Spring 2024 - ENGL 111W D900
Literary Classics in English (3)
Class Number: 4482
Delivery Method: In Person
Examines literary “classics”, variously defined, apprehending them both on their own terms and within larger critical conversations. May incorporate the comparative study of work in related artistic fields and engage relevant media trends. Includes attention to writing skills. Students with credit for ENGL 101W may not take this course for further credit. Writing/Breadth-Humanities.
"Horrible Choices": Tragic drama
Tragedies are not exactly the ancient world’s horror movies, but they come close, as they are scary, profound, moving and unforgettable. Part of what makes them unforgettable is the way they present our choices: we don't just choose, we are forced to choose between/among terrible options. There are important existential lessons to be learned here.
The scenarios include families scheming and fighting to kill each other, victims taking horrific revenge on perpetrators, and most notoriously, a character killing his father and marrying his mother.
The course will introduce students to tragic drama, and the culture that gave rise to these plays, via the study of four well-known classical tragedies from the eastern Mediterranean basin: The Oresteia, Oedipus the King, Antigone, and Medea. While we will learn about theme, character, setting, stage organization, audience, etc., the focus will be on this radical culture that focused so intently on tragic destruction and the horrible consequences of choices made.
Literary and historical context will figure prominently, particularly in the lectures, but don't be put off by this: you are not required to have a philosophy or a history degree, you are merely required to be attentive and curious.
This is the course text: Mary Lefkowitz and James Romm, eds. The Greek Plays: Sixteen plays by Aeschylus, Sophocles, and Euripides, Modern Library (2017). You must use this edition, which conveniently contains everything we'll need for the course. This text also has introductions to each of our four plays, as well as a very good general introduction to Greek tragedy. There will be a syllabus and as the course is a W course, you'll have to do some drafting and revision work. Attendance is important.
COURSE-LEVEL EDUCATIONAL GOALS:
* Learn about this much respected genre: tragic drama
* Become a better reader of rich and moving literary works
* Become a better writer: structure essays better; use the details of the texts to support arguments; and formulate strong thesis statements.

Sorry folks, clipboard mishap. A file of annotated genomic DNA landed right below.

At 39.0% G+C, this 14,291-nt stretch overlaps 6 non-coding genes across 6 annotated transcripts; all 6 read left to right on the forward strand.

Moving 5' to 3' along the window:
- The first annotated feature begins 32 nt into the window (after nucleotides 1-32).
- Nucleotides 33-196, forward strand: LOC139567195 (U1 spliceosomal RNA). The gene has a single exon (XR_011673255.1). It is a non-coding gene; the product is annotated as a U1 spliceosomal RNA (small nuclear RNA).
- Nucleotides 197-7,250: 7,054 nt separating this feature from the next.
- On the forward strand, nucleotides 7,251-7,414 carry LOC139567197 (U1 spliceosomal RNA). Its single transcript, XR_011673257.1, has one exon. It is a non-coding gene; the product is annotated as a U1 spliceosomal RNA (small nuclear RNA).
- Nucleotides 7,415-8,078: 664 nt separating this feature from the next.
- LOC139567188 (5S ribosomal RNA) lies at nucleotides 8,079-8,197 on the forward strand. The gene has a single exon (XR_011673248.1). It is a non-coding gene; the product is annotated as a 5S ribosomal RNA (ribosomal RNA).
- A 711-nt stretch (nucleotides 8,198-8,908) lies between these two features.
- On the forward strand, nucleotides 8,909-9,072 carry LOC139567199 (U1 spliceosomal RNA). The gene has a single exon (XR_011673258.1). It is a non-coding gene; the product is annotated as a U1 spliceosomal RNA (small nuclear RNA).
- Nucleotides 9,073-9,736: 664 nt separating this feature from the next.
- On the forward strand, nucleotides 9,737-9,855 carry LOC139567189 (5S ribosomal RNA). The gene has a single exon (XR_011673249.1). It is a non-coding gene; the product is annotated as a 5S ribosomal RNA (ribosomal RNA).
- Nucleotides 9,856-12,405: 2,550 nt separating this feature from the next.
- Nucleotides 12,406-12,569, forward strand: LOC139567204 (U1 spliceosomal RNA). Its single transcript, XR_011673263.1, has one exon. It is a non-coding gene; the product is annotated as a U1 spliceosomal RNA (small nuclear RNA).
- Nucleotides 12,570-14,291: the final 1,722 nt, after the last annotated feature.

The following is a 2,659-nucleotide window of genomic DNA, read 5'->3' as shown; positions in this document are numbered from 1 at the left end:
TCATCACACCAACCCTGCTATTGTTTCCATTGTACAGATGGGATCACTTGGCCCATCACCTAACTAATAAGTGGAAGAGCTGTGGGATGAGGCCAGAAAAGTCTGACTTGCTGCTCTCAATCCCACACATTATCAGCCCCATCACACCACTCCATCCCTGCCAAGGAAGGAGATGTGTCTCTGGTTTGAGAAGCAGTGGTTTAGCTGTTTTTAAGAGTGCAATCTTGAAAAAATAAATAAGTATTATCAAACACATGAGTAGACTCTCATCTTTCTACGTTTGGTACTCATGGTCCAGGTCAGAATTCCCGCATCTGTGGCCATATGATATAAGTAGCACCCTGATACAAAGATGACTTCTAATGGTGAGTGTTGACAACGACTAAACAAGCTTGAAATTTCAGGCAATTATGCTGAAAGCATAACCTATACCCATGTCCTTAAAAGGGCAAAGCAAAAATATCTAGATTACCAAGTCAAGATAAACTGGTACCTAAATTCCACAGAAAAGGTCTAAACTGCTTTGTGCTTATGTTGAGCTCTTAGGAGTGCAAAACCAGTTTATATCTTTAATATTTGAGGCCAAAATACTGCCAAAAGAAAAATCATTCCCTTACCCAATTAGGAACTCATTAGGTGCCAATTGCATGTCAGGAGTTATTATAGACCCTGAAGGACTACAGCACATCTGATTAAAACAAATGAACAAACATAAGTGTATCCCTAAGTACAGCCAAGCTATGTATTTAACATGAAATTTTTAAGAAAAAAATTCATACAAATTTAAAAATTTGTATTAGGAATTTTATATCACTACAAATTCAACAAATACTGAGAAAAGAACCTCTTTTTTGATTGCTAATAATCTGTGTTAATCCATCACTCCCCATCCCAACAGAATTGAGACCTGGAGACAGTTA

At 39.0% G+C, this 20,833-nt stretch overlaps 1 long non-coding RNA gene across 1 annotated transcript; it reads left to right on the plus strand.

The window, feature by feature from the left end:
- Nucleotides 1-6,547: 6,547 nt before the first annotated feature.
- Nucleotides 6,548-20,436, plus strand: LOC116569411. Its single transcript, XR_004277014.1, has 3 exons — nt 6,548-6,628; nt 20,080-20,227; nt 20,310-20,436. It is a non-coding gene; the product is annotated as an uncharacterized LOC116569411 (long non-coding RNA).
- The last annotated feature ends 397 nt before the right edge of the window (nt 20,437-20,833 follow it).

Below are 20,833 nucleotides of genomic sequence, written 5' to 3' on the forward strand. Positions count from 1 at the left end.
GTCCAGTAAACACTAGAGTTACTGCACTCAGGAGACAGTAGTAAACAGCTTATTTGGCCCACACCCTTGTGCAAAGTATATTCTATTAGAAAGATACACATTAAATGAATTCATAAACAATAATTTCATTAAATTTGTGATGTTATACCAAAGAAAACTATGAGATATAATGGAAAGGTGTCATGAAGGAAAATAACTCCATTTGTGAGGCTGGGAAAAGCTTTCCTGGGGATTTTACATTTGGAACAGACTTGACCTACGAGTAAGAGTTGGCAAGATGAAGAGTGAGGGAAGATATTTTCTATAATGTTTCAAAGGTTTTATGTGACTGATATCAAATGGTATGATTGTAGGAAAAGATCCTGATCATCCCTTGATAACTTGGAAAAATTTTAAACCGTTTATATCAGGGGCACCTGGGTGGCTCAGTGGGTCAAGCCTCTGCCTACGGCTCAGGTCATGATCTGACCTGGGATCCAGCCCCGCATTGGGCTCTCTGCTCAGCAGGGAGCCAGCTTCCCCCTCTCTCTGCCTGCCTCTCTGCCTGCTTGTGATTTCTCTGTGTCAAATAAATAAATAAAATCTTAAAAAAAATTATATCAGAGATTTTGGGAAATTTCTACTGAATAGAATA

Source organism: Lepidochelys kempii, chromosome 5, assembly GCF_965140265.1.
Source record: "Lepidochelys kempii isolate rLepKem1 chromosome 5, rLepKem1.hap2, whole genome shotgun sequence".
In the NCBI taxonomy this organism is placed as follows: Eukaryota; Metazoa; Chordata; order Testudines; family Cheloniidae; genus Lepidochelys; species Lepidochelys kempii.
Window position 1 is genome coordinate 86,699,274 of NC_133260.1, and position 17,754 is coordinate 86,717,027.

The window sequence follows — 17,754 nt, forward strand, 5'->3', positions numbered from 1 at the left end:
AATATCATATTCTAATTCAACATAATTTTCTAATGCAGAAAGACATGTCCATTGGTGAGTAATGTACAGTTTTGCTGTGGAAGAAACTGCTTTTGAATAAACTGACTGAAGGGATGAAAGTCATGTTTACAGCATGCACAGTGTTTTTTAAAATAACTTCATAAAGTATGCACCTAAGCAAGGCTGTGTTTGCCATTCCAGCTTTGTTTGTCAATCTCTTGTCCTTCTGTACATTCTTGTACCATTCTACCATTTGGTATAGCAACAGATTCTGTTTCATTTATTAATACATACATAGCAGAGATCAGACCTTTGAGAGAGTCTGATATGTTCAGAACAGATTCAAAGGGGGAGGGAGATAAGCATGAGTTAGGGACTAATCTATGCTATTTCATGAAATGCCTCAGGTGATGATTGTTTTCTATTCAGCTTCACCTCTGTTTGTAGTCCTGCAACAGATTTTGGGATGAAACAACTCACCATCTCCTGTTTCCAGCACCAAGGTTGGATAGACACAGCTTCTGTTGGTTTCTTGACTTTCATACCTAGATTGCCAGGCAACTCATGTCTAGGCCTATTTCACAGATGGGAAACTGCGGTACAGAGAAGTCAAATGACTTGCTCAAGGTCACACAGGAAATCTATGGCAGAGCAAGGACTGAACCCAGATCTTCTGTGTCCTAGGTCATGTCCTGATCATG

* Enjoy the experience of having your emotions activated by these works
- Tutorial participation and Lecture/Tutorial attendance 20%
- 1 single page in-class writing assignment 5%
- Midterm Essay: 5 pages (with revision) 25%
- Final Essay: 5 pages 25%
- Final Exam 25%
MATERIALS + SUPPLIES:
See above. You must use the following edition, which also exists in a paperback edition:
The Greek Plays: Sixteen plays by Aeschylus, Sophocles, and Euripides (edited by Mary Lefkowitz and James Romm).
Here is the ISBN 13: 978-0812983098
REQUIRED READING NOTES:
Your personalized Course Material list, including digital and physical textbooks, are available through the SFU Bookstore website by simply entering your Computing ID at: shop.sfu.ca/course-materials/my-personalized-course-materials.
Department Undergraduate Notes:
IMPORTANT NOTE Re 300 and 400 level courses: 75% of spaces in 300 level English courses, and 100% of spaces in 400 level English courses, are reserved for declared English Major, Minor, Extended Minor, Joint Major, and Honours students only, until open enrollment begins.
For all On-Campus Courses, please note the following:
- To receive credit for the course, students must complete all requirements.
- Tutorials/Seminars WILL be held the first week of classes.
- When choosing your schedule, remember to check "Show lab/tutorial sections" to see all Lecture/Seminar/Tutorial times required.
ACADEMIC INTEGRITY: YOUR WORK, YOUR SUCCESS
SFU’s Academic Integrity website http://www.sfu.ca/students/academicintegrity.html is filled with information on what is meant by academic dishonesty, where you can find resources to help with your studies and the consequences of cheating. Check out the site for more information and videos that help explain the issues in plain English.
Each student is responsible for his or her conduct as it affects the university community. Academic dishonesty, in whatever form, is ultimately destructive of the values of the university. Furthermore, it is unfair and discouraging to the majority of students who pursue their studies honestly. Scholarly integrity is required of all members of the university. http://www.sfu.ca/policies/gazette/student/s10-01.html